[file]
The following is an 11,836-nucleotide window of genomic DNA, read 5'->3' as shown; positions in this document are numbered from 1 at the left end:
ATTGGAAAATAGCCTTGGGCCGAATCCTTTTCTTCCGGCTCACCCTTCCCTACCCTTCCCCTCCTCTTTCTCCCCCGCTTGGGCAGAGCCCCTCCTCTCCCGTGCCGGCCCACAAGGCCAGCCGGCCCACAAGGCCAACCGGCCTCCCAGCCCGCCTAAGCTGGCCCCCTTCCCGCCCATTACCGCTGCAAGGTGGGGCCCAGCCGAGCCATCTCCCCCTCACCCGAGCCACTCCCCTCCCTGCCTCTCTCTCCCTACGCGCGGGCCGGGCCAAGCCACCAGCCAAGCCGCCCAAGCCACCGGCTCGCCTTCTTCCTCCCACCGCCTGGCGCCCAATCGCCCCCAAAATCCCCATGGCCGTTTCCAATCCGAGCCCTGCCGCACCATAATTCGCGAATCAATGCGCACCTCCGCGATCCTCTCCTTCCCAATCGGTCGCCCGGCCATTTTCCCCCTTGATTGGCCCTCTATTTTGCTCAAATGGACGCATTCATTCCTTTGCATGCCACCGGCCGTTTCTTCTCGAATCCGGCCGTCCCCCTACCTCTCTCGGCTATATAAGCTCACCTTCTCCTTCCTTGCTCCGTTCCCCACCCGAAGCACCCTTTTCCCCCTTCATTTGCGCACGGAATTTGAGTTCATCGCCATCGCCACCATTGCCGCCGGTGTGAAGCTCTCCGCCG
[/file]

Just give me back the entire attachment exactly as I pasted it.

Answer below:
The following is an 11,836-nucleotide window of genomic DNA, read 5'->3' as shown; positions in this document are numbered from 1 at the left end:
ATTGGAAAATAGCCTTGGGCCGAATCCTTTTCTTCCGGCTCACCCTTCCCTACCCTTCCCCTCCTCTTTCTCCCCCGCTTGGGCAGAGCCCCTCCTCTCCCGTGCCGGCCCACAAGGCCAGCCGGCCCACAAGGCCAACCGGCCTCCCAGCCCGCCTAAGCTGGCCCCCTTCCCGCCCATTACCGCTGCAAGGTGGGGCCCAGCCGAGCCATCTCCCCCTCACCCGAGCCACTCCCCTCCCTGCCTCTCTCTCCCTACGCGCGGGCCGGGCCAAGCCACCAGCCAAGCCGCCCAAGCCACCGGCTCGCCTTCTTCCTCCCACCGCCTGGCGCCCAATCGCCCCCAAAATCCCCATGGCCGTTTCCAATCCGAGCCCTGCCGCACCATAATTCGCGAATCAATGCGCACCTCCGCGATCCTCTCCTTCCCAATCGGTCGCCCGGCCATTTTCCCCCTTGATTGGCCCTCTATTTTGCTCAAATGGACGCATTCATTCCTTTGCATGCCACCGGCCGTTTCTTCTCGAATCCGGCCGTCCCCCTACCTCTCTCGGCTATATAAGCTCACCTTCTCCTTCCTTGCTCCGTTCCCCACCCGAAGCACCCTTTTCCCCCTTCATTTGCGCACGGAATTTGAGTTCATCGCCATCGCCACCATTGCCGCCGGTGTGAAGCTCTCCGCCG